Saturday, March 29, 2008

dd-c03-s02

Deterring Democracy Copyright © 1991, 1992 by Noam Chomsky. Published by South End Press.
Chapter 3: The Global System Segment 2/5
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2. The Changing Tasks

In the early post-World War II period, U.S. planners hoped to organize most of not all of the world in accord with the perceived needs of the U.S. economy. With 50% of the world's wealth and a position of power and security without historical parallel, the "real task" for the U.S. was "to maintain this position of disparity," by force if necessary, State Department Policy Planning chief George Kennan explained. The vision was partially achieved, but over time, the U.S. position of dominance was bound to erode. The Kennedy administration attempted a "Grand Design" to remedy the growing problem, expecting that Britain would "act as our lieutenant (the fashionable word is partner)," in the words of one senior Kennedy advisor who carelessly let slip the true meaning of the lofty phrases about partnership.5 By that time it was becoming difficult to manage and control Europe, the major potential rival. The problems mounted as U.S. allies enriched themselves through their participation in the destruction of Indochina, which proved costly to the U.S. economy.

Both superpowers have been declining in their power to coerce since the late 1950s. Now Washington's "real task" is to maintain a position of dominance that is seriously challenged. These long-term developments in the international system continued during the 1980s, accelerated by Reaganite social and economic mismanagement with its deleterious effects, which some regard as a "crippling blow" to a "decaying America" (Senator Ernest Hollings).6 For years, the world has been drifting towards three major economic blocs: a dollar bloc; a yen bloc based on Japan and its periphery; and a German-centered European bloc, moving towards further unity in 1992. The incorporation of Canada within a U.S.-dominated free trade system in 1988 is a step towards consolidation of the dollar bloc, which is also intended to incorporate northern Mexico with its supply of cheap labor for assembly plants and parts production, and whatever else may be viable economically in Latin America. The Caribbean Basin Initiative is a halting step in the same direction. Europe and Japan have different ideas, however, not to speak of the region itself. These tendencies towards the formation of conflicting power blocs may be heightened by Washington's efforts to induce Europe and Japan to bail the U.S. out of its trade deficit and other economic problems, and by the impact on Third World exporters if the U.S. abandons the role as consumer of last resort for the countries that adopted an export-oriented development model under U.S. pressure.7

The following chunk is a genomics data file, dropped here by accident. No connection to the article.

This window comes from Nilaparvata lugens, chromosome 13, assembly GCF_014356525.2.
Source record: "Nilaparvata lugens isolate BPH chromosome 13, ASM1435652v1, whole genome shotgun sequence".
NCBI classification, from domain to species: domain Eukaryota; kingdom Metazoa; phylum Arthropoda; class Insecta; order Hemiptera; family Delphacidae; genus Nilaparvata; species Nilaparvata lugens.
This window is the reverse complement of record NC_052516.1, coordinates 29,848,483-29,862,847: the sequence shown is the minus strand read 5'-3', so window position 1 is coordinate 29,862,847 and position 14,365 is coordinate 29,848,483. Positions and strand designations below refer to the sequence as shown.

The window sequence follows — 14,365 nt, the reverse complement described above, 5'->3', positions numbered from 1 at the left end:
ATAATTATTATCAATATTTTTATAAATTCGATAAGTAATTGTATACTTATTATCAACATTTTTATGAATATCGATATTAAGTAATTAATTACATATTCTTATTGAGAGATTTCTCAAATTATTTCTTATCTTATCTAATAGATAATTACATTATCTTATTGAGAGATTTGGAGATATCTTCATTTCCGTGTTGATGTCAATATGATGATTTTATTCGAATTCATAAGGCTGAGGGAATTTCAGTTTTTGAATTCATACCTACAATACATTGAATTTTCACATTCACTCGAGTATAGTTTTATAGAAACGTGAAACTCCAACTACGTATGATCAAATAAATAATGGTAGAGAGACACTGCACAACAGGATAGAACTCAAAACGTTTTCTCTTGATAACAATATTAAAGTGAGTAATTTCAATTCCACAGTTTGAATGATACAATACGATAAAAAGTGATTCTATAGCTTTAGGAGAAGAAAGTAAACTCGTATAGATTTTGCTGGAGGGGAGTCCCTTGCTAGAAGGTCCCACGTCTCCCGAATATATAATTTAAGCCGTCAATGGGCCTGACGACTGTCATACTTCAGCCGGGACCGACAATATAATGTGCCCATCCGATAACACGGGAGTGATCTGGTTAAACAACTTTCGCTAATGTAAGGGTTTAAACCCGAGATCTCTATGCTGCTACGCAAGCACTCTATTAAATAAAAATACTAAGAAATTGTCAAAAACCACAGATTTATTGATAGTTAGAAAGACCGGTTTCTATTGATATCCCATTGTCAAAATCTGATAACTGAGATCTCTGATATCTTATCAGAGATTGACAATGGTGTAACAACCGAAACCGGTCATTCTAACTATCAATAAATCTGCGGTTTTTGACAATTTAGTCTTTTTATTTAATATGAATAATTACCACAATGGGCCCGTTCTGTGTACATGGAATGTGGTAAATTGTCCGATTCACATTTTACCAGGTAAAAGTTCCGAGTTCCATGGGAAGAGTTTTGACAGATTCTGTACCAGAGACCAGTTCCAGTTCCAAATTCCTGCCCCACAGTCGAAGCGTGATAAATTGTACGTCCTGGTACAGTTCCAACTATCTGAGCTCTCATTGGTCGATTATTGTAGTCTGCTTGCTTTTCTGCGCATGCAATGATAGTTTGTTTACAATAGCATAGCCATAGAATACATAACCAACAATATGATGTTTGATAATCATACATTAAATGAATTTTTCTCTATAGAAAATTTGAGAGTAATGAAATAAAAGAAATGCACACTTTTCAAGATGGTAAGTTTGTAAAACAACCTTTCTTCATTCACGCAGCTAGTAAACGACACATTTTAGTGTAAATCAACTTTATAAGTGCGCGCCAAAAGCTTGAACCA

The Kennedy Grand Design was an effort to ward off the growing danger of an independent European bloc with its own global designs. In Henry Kissinger's "Year of Europe" speech in 1973, he admonished the Europeans to keep to regional interests within an "overall framework of order" managed by the United States, and to refrain from developing a larger trading bloc to which the U.S. would be denied privileged access. The conflicts with Japan are by now front-page news. In earlier eras, such developments have led to serious conflict, even major wars. Presumably, the interpenetration of the global economies and the awesome nature of means of destruction will avert direct confrontation, but the seeds are there.

What role will the Soviet Union play in this world system? The Cold War had a regular rhythm of confrontation and détente, influenced heavily by domestic factors within each superpower and its need to exert force within its own international system; for us, most of the world. The Soviet Union made a number of efforts to extricate itself from a confrontation that it lacked the economic power to sustain; since they were rebuffed, we cannot know how serious they were (see chapter 1, pp. 24f.) The present case is qualitatively different, however.

Gorbachev's moves towards détente had little to do with U.S. table pounding, militarization of the economy, or the expansion of international terrorism under the Reagan Doctrine. They were undertaken in an effort to drive the cruel and inefficient centralized state constructed by Lenin and his successors towards economic and social change, an effort at reform from above that has given rise to a wide range of popular responses and initiatives with exciting but uncertain prospects, and to much uglier features as well, from deterioriation of the economy to chauvinist, racist, and anti-Semitic excesses.